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Wait, Max Payne 3 could cost how much to develop?

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Rockstar’s perpetually delayed sequel to Finnish developer Remedy entertainment’s Max Payne franchise has been in development hell. Originally schedule for release in 2009, the game’s been delayed  a handful of times, and is now expected for release in March next year.

There’s definitely trouble with development, currently underway by Rockstar Vancouver (Blame Canada!) and the company seems to be going about trying to fix them by throwing money at the problem – because when it’s all done, it could end up having cost $105 million to make.

To recoup development costs, Rockstar’s going to need to sell over 4 million copies of the game when it does finally hit shelves. That’s not exactly an easy task, since the first two games sold a combined total of about 7 million units. Of course, gaming is immeasurably more popular and, dare I say it, mainstream – so it’s entirely possible it’ll happen, given Rockstar’s general success. Of course, Rockstar’s no stranger to this sort of problem; long-in-development and very over budget western blockbuster Red Dead Redemption faced similar woes during its 6 year development  – and we all know how that turned out.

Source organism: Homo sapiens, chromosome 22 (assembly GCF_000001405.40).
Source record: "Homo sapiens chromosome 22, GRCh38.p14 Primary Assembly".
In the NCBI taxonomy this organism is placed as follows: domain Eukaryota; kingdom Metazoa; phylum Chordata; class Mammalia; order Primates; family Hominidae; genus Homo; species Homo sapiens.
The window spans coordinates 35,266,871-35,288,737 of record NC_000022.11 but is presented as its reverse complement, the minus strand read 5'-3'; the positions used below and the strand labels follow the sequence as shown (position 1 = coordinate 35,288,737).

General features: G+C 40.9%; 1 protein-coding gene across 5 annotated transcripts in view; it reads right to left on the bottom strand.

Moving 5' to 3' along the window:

We’re expecting to see the game’s first real trailer this week – and until I see some real footage I remain unconvinced. I’m not sure Rockstar Vancouver – responsible for the rather excellent Bully: Canis Canem Edit – are the right guys for the job. This’ll be their first proper title for current-gen systems as well. Analysts remain more positive; Stern Agee’s Arvind Bhatia says “Although the break-even unit level for Max Payne 3 is likely high — probably in the 4M units range — due to its long development time, we think the title is highly anticipated and has potential for upside surprise.”

For reference,Polyphony Digital’s Gran Turismo 5 cost in the region of $80 million to produce, while Rockstar’s own GTAIV hitting $100 million. Looking at these sort of budgets for AAA titles, it’s easy to see why so many developers are reluctant for the “next-gen,” as budgets will likely skyrocket.

Source : IndustryGamers

Last Updated: June 8, 2017

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